**Common Lisp the Language, 2nd Edition**

If a list is to be evaluated as a form and the first element is
not a symbol that names a special form or macro, then the list
is assumed to be a *function call*. The first element of the
list is taken to name a function. Any and all remaining elements
of the list are forms to be evaluated; one value is obtained
from each form,
and these values become the *arguments* to the function.
The function is then *applied* to the arguments.
The functional computation normally produces a value,
but it may instead call for a non-local exit; see `throw`.
A function that does return may produce no value or several values;
see `values`.
If and when the function returns, whatever values it returns
become the values of the function-call form.

For example, consider the evaluation of the form `(+ 3 (* 4 5))`.
The symbol `+` names the addition function, not a special form or macro.
Therefore the two forms `3` and `(* 4 5)` are evaluated to produce
arguments. The form `3` evaluates to `3`, and the form
`(* 4 5)` is a function call (to the multiplication function).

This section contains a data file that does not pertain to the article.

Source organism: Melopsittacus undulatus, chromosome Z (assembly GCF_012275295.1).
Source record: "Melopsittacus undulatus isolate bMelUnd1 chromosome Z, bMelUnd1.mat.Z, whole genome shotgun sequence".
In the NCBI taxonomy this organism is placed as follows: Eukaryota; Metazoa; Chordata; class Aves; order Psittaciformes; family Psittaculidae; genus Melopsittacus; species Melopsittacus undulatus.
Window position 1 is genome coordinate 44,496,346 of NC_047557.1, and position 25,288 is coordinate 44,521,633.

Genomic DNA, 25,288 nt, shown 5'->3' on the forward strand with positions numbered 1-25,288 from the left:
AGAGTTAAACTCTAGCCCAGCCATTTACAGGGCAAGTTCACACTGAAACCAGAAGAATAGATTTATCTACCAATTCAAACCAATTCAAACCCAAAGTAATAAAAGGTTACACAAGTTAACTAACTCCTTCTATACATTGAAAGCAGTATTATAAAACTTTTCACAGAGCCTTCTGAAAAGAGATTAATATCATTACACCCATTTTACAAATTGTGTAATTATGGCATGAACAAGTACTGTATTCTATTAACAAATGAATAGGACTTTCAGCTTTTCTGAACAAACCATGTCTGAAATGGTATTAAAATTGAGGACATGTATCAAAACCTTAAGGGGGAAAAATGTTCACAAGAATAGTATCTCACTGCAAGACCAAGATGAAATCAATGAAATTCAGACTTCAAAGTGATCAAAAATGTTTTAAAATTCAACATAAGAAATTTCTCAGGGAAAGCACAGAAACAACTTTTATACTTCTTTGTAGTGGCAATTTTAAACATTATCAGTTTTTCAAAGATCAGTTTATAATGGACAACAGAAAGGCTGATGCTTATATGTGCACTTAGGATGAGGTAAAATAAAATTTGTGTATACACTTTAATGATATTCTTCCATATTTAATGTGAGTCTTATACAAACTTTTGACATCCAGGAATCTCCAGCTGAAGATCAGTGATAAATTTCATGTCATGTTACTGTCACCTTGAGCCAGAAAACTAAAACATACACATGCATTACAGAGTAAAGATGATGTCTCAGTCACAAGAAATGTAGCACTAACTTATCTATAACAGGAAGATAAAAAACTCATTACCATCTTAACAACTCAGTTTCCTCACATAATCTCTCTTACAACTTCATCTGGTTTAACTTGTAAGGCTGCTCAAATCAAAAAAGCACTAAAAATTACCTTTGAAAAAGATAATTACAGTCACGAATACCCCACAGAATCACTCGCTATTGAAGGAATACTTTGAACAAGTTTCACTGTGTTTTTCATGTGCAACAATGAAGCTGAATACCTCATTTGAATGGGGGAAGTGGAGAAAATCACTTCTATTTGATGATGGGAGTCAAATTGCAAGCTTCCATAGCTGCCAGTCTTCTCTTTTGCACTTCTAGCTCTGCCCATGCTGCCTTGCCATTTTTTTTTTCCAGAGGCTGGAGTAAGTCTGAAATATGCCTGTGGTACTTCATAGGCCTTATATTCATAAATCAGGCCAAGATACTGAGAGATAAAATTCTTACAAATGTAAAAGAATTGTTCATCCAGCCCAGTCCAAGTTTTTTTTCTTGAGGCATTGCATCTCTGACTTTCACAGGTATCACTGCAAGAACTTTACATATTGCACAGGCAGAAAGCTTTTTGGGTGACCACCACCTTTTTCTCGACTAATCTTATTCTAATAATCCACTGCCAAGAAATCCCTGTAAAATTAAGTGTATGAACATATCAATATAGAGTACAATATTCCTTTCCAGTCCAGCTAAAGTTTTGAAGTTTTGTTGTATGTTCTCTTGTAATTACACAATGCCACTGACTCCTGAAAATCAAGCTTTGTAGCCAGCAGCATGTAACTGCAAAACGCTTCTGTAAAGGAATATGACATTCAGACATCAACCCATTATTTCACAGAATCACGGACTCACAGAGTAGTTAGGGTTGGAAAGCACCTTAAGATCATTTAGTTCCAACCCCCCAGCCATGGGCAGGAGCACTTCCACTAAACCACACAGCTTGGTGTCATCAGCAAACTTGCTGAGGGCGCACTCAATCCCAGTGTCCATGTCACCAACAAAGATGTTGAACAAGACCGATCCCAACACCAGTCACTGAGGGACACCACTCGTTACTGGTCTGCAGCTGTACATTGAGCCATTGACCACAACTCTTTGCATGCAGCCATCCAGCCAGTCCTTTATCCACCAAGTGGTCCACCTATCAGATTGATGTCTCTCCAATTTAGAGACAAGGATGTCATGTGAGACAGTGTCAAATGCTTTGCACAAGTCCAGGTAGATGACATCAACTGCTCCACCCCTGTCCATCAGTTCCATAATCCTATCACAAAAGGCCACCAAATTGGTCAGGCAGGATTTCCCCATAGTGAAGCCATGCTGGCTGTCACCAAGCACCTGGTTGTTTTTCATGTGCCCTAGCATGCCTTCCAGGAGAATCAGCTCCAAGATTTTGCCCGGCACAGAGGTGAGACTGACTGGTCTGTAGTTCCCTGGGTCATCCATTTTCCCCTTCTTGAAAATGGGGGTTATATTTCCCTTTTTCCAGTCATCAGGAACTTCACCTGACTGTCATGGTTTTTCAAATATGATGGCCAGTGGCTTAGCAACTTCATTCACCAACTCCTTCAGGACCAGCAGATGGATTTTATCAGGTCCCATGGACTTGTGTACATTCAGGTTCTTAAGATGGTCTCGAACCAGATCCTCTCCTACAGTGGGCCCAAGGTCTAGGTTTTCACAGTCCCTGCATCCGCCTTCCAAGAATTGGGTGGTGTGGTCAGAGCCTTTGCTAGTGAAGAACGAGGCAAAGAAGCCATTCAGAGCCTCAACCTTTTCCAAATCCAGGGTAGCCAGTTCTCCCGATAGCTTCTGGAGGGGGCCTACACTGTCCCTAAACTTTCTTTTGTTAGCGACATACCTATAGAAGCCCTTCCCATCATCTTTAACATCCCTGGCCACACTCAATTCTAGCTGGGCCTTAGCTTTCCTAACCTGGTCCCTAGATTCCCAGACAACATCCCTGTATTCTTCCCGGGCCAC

Therefore the forms `4` and `5` are evaluated, producing arguments
`4` and `5` for the multiplication. The multiplication function
calculates the number `20` and returns it. The values `3` and `20`
are then given as arguments to the addition function, which calculates
and returns the number `23`. Therefore we say `(+ 3 (* 4 5)) => 23`.

X3J13 voted in October 1988 (FUNCTION-CALL-EVALUATION-ORDER)
to clarify that while the arguments in a function call are always
evaluated in strict left-to-right order, whether the function to
be called is determined before or after argument evaluation
is unspecified. Programs are in error
that rely on a particular order of evaluation
of the first element of a function call relative to the
argument forms.

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